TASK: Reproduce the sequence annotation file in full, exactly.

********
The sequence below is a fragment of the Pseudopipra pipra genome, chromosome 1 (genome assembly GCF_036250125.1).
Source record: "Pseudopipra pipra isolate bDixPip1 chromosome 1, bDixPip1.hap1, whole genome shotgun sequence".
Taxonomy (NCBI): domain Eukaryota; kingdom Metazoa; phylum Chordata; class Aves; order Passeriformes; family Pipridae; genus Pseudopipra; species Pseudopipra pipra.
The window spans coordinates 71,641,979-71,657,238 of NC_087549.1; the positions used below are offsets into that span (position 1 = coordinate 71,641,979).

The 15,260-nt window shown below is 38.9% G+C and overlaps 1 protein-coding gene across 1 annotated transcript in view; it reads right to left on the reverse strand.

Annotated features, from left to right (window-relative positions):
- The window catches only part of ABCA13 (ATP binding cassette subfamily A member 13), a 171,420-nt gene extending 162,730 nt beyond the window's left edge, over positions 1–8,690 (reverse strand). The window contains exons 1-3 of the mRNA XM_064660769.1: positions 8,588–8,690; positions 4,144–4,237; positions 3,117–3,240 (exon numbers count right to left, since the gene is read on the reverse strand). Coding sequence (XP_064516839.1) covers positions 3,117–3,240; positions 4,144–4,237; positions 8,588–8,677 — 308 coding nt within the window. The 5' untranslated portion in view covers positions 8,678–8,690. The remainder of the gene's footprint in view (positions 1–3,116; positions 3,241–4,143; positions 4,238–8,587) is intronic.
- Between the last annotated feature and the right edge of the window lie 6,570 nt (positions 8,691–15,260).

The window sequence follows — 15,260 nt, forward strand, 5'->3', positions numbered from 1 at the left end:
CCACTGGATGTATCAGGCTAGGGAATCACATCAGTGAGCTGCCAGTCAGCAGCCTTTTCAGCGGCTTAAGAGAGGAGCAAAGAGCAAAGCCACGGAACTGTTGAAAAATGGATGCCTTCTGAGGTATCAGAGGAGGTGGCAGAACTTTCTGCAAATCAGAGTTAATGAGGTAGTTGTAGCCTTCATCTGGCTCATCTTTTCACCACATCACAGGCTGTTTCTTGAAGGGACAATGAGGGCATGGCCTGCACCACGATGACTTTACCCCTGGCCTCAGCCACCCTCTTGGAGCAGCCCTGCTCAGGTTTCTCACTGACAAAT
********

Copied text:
The sequence below is a fragment of the Pseudopipra pipra genome, chromosome 1 (genome assembly GCF_036250125.1).
Source record: "Pseudopipra pipra isolate bDixPip1 chromosome 1, bDixPip1.hap1, whole genome shotgun sequence".
Taxonomy (NCBI): domain Eukaryota; kingdom Metazoa; phylum Chordata; class Aves; order Passeriformes; family Pipridae; genus Pseudopipra; species Pseudopipra pipra.
The window spans coordinates 71,641,979-71,657,238 of NC_087549.1; the positions used below are offsets into that span (position 1 = coordinate 71,641,979).

The 15,260-nt window shown below is 38.9% G+C and overlaps 1 protein-coding gene across 1 annotated transcript in view; it reads right to left on the reverse strand.

Annotated features, from left to right (window-relative positions):
- The window catches only part of ABCA13 (ATP binding cassette subfamily A member 13), a 171,420-nt gene extending 162,730 nt beyond the window's left edge, over positions 1–8,690 (reverse strand). The window contains exons 1-3 of the mRNA XM_064660769.1: positions 8,588–8,690; positions 4,144–4,237; positions 3,117–3,240 (exon numbers count right to left, since the gene is read on the reverse strand). Coding sequence (XP_064516839.1) covers positions 3,117–3,240; positions 4,144–4,237; positions 8,588–8,677 — 308 coding nt within the window. The 5' untranslated portion in view covers positions 8,678–8,690. The remainder of the gene's footprint in view (positions 1–3,116; positions 3,241–4,143; positions 4,238–8,587) is intronic.
- Between the last annotated feature and the right edge of the window lie 6,570 nt (positions 8,691–15,260).

The window sequence follows — 15,260 nt, forward strand, 5'->3', positions numbered from 1 at the left end:
CCACTGGATGTATCAGGCTAGGGAATCACATCAGTGAGCTGCCAGTCAGCAGCCTTTTCAGCGGCTTAAGAGAGGAGCAAAGAGCAAAGCCACGGAACTGTTGAAAAATGGATGCCTTCTGAGGTATCAGAGGAGGTGGCAGAACTTTCTGCAAATCAGAGTTAATGAGGTAGTTGTAGCCTTCATCTGGCTCATCTTTTCACCACATCACAGGCTGTTTCTTGAAGGGACAATGAGGGCATGGCCTGCACCACGATGACTTTACCCCTGGCCTCAGCCACCCTCTTGGAGCAGCCCTGCTCAGGTTTCTCACTGACAAAT